DONETSK, Ukraine — Government security forces on Sunday battled armed men who seized a police station in eastern Ukraine, the interior ministry said, and thousands gathered to hear belligerent calls to arms amid deepening fears that Russia is preparing military action in the region.
The fighting in Slovyansk, about 55 miles north of the regional center Donetsk, appeared to be the first such gunfight in this part of Ukraine since the violent “Maidan” protests that deposed President Viktor Yanukovych in February. Ukraine’s acting interior minister said at least one security officer had been killed and several wounded in the fighting.
Simmering tensions in Donetsk and other eastern population hubs erupted a week ago when pro-Russian activists seized the main Donetsk government building and declared themselves members of the “Donetsk People’s Republic.” The activists have turned the building into a sprawling, makeshift military encampment, with snaking razor-wire- and tire-barricades, sand bags, scrap lumber and masked men armed mainly with clubs and truncheons patrolling the grounds. Crowds have waxed and waned outside the building all week.
On Saturday, heavily armed, well-organized men wearing masks stormed police stations and other buildings in Slovyansk and in four other smaller towns outside of Donetsk. The timing of the seizures suggested that they were part of a coordinated action. In contrast to the Donetsk building occupation, some of the armed men were carrying military-grade rifles and body armor and camouflage similar that worn by Russian special forces who helped seize the Black Sea peninsula of Crimea last month. Most of those armed wore “St. George” ribbons, which are associated with the Soviet victory during World War II.
As men helped erected barricade of tires and riot police shields outside the police station, and a Russian flag replaced a Ukrainian one, a man who gave his name only as Sergei said they had seized the building to protect them from what he said were radicals from western Ukraine and “the junta that seized power in Kiev.”
“We don’t want to be slaves to America or slaves to the West,” he told reporters inside the seized police station.
Anatoly Shtepel, 60, said Donetsk’s mainly industrial economy was closely tied to Russia’s, and he said most people are resentful of the central government in Kiev, and fearful that nationalists will discriminate against the ethnic Russian population in the east, such as by restricting the use of Russian language in schools and workplaces.
“The (Russian) flag appeared on the building not because we want to be in Russia, but because that’s the only country that help us,” he said. “The only reason we’ve survived all these years is because of Russia.”
On Sunday, acting Interior Minister Arsen Avakov announced the beginning of “counterterrorism operations” in Slovyansk. Residents and local journalists reported gun battles in the city center, and video posted online showed helicopter gunships circling overhead. Mr. Avakov later said one security officer had been killed in the fight, and at least five others wounded, though it was clear where exactly the shooting happened and when.
Life goes on
In other nearby town, Kramatorsk, video taken Saturday showed about 10 masked men carrying professional weaponry and camouflage uniforms arguing with a group of civilians, before yelling at them and firing scores of rounds into the air and entering a nearby police station.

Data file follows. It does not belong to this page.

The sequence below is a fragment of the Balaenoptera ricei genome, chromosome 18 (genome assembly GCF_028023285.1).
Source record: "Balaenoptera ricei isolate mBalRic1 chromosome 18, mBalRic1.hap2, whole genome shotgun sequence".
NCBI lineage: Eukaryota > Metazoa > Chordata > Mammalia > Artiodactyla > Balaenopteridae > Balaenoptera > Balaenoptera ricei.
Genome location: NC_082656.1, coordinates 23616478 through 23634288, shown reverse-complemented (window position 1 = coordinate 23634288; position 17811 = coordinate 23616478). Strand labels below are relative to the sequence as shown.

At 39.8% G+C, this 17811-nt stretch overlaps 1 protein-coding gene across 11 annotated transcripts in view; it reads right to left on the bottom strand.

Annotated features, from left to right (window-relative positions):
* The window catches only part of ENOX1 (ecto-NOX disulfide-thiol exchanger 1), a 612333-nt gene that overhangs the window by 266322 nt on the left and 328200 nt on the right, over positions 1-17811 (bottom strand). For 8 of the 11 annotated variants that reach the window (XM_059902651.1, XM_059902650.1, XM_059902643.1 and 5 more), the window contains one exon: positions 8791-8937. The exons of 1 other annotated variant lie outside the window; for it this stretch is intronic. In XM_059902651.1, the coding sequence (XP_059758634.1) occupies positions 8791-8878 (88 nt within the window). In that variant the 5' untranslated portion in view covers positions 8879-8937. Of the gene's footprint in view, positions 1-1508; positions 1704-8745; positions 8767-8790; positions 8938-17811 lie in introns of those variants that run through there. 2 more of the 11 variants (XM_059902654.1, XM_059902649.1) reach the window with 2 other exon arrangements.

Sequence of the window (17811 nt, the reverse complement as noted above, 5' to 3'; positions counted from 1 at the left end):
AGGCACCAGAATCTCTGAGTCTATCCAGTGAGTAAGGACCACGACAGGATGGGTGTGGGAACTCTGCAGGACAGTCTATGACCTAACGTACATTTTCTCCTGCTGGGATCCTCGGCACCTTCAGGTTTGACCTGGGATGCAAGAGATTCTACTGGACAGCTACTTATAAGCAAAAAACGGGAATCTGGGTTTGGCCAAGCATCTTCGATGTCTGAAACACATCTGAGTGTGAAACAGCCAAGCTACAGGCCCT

In Donetsk, while the regional administration has been the epicenter of the movement, the rest of the city of 1 million has more or less continued its business, either indifferent or ambivalent to the building’s occupation and the occupants’ demands. Still, there are signs that the tensions are spreading. A billboard along the main boulevard that advocated for closer ties with Russia was severely damaged overnight; in another part of the city, a series of sidewalk advertisement kiosks popped up bearing the flag of the Donetsk People’s Republic.
“I’m here, what, a few hundred yards from the barricades? Yes, you can hear the speeches and all, but it’s really had absolutely no effect on the rest of the city,” said a woman who gave her name as Sveta, working as a barista at a small coffee shop off the main boulevard.
On Sunday, as Russian Orthodox churchgoers left services at the main cathedral, carrying pussy willows to mark the Palm Sunday holiday, many said they were fearful that the impasse was spiraling toward violence.
“We’re worried of course,” said Anna Ivanova, a 58-year-old retiree, as she sold pussy willows on a sidewalk on the backside of the main cathedral. “I want to stay a part of Ukraine. I don’t want to be part of Russia, but we need to find a way to live peacefully with Russia.
“If the guys in Kiev stopped thinking only about their Mercedes and their sacks of money, and came and talked to us, and listened to us, and heard what we have to say, we wouldn’t have all these (problems),” she said.
Outside the administration building, meanwhile, the crowd swelled to a few thousands by midday, as cold drizzle fell. A group of mainly elderly woman wearing plastic ponchos bearing the name of ousted President Viktor Yanukovych huddled around a man listening to live reports from the gun battle in Slovyansk.
Standing in front of the building main entrance, now a kaleidoscope of graffiti and signs in English and Russia mainly blaming the United States and Europe for the current tensions, speakers asked for volunteers to drive to Slavyansk to help fight security forces. One man gave the crowd a short lecture on the history of the U.S. Federal Reserve and the International Monetary Fund, calling them part of a “pyramid scheme.”